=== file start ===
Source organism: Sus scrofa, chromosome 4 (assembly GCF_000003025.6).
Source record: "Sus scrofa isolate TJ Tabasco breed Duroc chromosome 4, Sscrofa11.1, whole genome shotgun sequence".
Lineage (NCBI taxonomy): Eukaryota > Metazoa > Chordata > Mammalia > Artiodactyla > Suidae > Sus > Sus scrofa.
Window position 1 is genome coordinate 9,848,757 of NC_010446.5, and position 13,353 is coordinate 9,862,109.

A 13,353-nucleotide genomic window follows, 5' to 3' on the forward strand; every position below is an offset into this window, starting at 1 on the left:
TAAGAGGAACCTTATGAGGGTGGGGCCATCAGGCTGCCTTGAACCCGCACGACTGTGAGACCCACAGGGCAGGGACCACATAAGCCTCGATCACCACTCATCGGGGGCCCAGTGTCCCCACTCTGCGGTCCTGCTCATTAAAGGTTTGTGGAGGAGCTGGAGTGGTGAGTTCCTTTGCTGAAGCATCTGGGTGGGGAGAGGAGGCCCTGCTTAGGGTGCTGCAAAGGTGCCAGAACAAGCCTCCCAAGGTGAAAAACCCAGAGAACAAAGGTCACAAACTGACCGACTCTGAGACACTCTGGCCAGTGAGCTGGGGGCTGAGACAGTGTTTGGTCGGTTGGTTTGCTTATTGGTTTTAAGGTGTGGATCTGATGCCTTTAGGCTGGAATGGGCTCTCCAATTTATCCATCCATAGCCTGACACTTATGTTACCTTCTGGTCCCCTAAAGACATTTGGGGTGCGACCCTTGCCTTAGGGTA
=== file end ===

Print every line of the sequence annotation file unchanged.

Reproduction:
Source organism: Sus scrofa, chromosome 4 (assembly GCF_000003025.6).
Source record: "Sus scrofa isolate TJ Tabasco breed Duroc chromosome 4, Sscrofa11.1, whole genome shotgun sequence".
Lineage (NCBI taxonomy): Eukaryota > Metazoa > Chordata > Mammalia > Artiodactyla > Suidae > Sus > Sus scrofa.
Window position 1 is genome coordinate 9,848,757 of NC_010446.5, and position 13,353 is coordinate 9,862,109.

A 13,353-nucleotide genomic window follows, 5' to 3' on the forward strand; every position below is an offset into this window, starting at 1 on the left:
TAAGAGGAACCTTATGAGGGTGGGGCCATCAGGCTGCCTTGAACCCGCACGACTGTGAGACCCACAGGGCAGGGACCACATAAGCCTCGATCACCACTCATCGGGGGCCCAGTGTCCCCACTCTGCGGTCCTGCTCATTAAAGGTTTGTGGAGGAGCTGGAGTGGTGAGTTCCTTTGCTGAAGCATCTGGGTGGGGAGAGGAGGCCCTGCTTAGGGTGCTGCAAAGGTGCCAGAACAAGCCTCCCAAGGTGAAAAACCCAGAGAACAAAGGTCACAAACTGACCGACTCTGAGACACTCTGGCCAGTGAGCTGGGGGCTGAGACAGTGTTTGGTCGGTTGGTTTGCTTATTGGTTTTAAGGTGTGGATCTGATGCCTTTAGGCTGGAATGGGCTCTCCAATTTATCCATCCATAGCCTGACACTTATGTTACCTTCTGGTCCCCTAAAGACATTTGGGGTGCGACCCTTGCCTTAGGGTA